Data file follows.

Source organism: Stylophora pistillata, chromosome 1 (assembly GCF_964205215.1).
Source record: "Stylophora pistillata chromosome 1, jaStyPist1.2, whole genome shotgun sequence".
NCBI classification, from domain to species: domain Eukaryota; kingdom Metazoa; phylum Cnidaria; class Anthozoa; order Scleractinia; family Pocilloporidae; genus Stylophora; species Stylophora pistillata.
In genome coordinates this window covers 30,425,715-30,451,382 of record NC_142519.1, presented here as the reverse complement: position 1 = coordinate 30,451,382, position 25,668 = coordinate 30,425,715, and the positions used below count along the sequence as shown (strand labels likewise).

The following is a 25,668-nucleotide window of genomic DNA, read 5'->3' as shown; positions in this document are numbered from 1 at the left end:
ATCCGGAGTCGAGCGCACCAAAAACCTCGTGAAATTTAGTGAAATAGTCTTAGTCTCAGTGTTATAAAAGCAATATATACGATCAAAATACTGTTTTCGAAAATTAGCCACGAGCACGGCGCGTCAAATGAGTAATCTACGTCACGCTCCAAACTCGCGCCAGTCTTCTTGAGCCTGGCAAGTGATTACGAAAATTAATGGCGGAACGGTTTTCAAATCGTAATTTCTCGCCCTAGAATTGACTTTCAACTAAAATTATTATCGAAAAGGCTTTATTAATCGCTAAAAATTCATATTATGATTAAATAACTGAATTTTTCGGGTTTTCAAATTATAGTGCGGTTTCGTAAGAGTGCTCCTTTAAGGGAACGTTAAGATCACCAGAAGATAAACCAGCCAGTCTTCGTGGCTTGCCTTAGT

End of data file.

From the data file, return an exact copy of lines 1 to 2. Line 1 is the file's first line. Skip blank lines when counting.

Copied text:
Source organism: Stylophora pistillata, chromosome 1 (assembly GCF_964205215.1).
Source record: "Stylophora pistillata chromosome 1, jaStyPist1.2, whole genome shotgun sequence".